Long before I ever held a brush or even bought a sketchbook, I had a Tumblr where I collected my favourite things. During the Tumblr days, I came across a beautiful sketchbook. It had everything I aspired to learn one day: beautiful painterly strokes, expressive freedom, brief poems. Every page was more than a landscape; it was a moment.
I loved following the blog, which started in 2011.
It seemed unattainable to me; for sure, you needed to have a remarkable innate talent to be able to do that, didn’t you?
Fast forward to 2014 when I started dabbling in art. Landscapes didn’t interest me at all. I was dead set on becoming a commercial illustrator drawing and painting food, botanicals, florals, abstracts, surface patterns.
I honed my Photoshop, illustrator, and Procreate skills. Spending long periods trying to “find a viable commercial style,” paying overpriced classes while still posting and writing on my old Tumblr, collecting things that made my heart sing. These two things seemed to be in opposition.
Occasionally I would go visit that Sketchbook Tumblr and marvel at the artist’s work. I saw it as a package that was out of reach: to paint like that, you need to be incredibly talented (which she is), and you need to travel a lot to be genuinely inspired. I didn’t feel I had either.
Again, jump ahead to 2019 and 2020. Having abandoned the idea of becoming a commercial illustrator, I wanted to focus on my own work and started on the lonely road to finding what I wanted to make.
Without formal education and no peers that could give me feedback, I started to build my reference board again. I wrote my own manifesto and guide, I worked with mentors and consultants to help me untangle. I stopped being tortured by the “cost of materials” and instead decided that every art supply I bought was necessary for my exploration; it wasn’t a luxury.
Luxuries are of another kind, and I have those in abundance: a room of my own, time, silence, access to the internet and to world-class libraries, three languages to draw from, a part-time job with people I care about, a blog that helps me earn enough to sustain my materials and my modest art education. A Patreon with people who are creative, generous, and supportive… I mean.. What more?
During the summer during my social media break, I was updating my hand-picked classes page, I went to see what was new in Creativebug, and there I saw Missy Dunaway’s classes. The traveling artist from Tumblr!
Missy paints with Acrylic inks, and obviously, one little pot isn’t that expensive, but buying a whole panoply of colours is another matter. So I dropped the thought. I better continue with my Zorn palette explorations and come back to that later.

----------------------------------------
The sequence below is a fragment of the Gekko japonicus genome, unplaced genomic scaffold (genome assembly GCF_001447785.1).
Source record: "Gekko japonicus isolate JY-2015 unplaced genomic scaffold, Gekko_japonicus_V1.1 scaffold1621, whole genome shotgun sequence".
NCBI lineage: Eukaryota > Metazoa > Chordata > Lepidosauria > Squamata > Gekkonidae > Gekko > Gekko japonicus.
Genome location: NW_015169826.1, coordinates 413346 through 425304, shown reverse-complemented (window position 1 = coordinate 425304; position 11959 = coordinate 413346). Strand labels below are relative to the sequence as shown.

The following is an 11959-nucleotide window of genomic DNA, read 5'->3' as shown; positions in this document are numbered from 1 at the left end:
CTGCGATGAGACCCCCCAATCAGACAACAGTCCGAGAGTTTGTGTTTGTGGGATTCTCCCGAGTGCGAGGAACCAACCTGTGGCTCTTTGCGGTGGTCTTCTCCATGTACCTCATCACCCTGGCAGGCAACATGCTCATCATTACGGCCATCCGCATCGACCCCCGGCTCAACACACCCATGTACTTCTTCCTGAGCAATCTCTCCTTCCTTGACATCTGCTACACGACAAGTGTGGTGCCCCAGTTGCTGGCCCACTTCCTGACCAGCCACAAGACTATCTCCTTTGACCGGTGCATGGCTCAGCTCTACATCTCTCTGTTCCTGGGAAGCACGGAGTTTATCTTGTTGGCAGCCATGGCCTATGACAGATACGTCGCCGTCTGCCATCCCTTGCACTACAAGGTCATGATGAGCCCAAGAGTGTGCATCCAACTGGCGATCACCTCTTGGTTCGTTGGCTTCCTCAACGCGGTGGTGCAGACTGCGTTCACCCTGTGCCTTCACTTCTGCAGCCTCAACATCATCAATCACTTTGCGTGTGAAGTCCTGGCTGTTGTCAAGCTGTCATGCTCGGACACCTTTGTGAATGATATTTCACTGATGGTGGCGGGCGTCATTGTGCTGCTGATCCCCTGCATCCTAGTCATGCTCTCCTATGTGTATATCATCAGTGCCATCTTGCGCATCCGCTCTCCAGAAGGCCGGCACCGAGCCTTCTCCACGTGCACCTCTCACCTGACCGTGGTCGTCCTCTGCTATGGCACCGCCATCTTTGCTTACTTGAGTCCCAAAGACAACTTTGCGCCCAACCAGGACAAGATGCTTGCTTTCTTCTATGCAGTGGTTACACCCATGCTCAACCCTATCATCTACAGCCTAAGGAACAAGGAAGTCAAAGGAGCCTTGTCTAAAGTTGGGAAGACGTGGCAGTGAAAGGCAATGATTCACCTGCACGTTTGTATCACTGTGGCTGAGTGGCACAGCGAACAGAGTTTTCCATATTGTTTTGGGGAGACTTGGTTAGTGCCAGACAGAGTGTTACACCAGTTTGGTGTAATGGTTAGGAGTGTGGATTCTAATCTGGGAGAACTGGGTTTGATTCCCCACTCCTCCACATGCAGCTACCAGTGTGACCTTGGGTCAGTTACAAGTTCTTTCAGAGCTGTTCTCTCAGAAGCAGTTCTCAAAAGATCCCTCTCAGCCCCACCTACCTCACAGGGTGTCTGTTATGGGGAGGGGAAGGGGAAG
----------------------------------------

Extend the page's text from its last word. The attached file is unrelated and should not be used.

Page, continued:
Creative Block Blues
Finally I found the FW inks at an affordable price in Toronto but you can also buy these at Jackson’s Art .
Re-watching Missy’s classes, I decided to apporach them as therapy, a simple way not to demand so much of my brain or my practice, as I was struggling with a severe case of creative block and apathy.
Beginning with her 30 day Sketchbook Daily practice first, to get familiar with the inks. The class is well structured, and immediately I lost the fear of ruining my first few pages. I did almost all the paintings except for the nib pen drawings.
I’m happy I watched her classes more than once; You must listen closely to what she’s saying. She sprinkles little tips and advice throughout her videos. In particular, I was intrigued by how she approaches colour. We are so accustomed to darken or lighten values; instead, she suggests to make changes in colour instead of simple changes in value. That was a revelation.
I didn’t share any of my paintings because I wanted to practice until I started to paint my own photos. When I finally managed to paint a night scene of the park where we walk Boris and where he was attacked in April, it was a bit like an exorcism. To see the beautiful fountain and the leaves reflecting the light from the lamposts. It was like I learned to see my surroundings again.
It’s been a Sisyphean battle to try to be original and unique, comparing my work to hundreds of artists and feeling bad when I adopt techniques I’ve learned. Still, in this case, I think with the history of admiring, Missy’s work is more in tune with my admiration of Berthe Morisot’s.
It’s the feeling these artworks portray that influence me the most.
I took small steps to distance myself from Missy’s style, and certainly, I’m still working on them.
I changed a few colours; instead of indigo, I’m using Paynes Gray, instead of Red Flame, I use Earth Red, and I tend to neutralize the colours a lot. I add a bit of Zorn into the mix to get that beautiful earthy green and don’t have a wide variety of brushes.
I loved painting with my fingers, as she demonstrated in her 30-day class. And I do use a palette because I can’t afford to change my pots every time the colours become muddy.
Writing on the pages with the dip pen is so satisfying. Just noting the place the photo was taken, but this will undoubtedly evolve into some calligraphic thing along the way.
I suggest you read the comments and questions under each class, specifically if you wonder if you can use acrylics, watercolor, or gouache for her techniques. I tried, and it’s definitely not the same. The flow and opacity of ink can’t be replicated with regular acrylic or gouache; you would have to dilute them very much, and your paper will buckle.
Missy uses a Moleskine sketchbook (not the writing journal); I’m using the Royal Talens Art Creation Hardback journal, a third of the price, and has excellent paper.
Lately, I wonder why I sit every day to draw and paint; I found this quote (I amended it, which is a full-time job: amending philosopher’s writings.. Man this, man that…) I guess this answer satisfies me for now.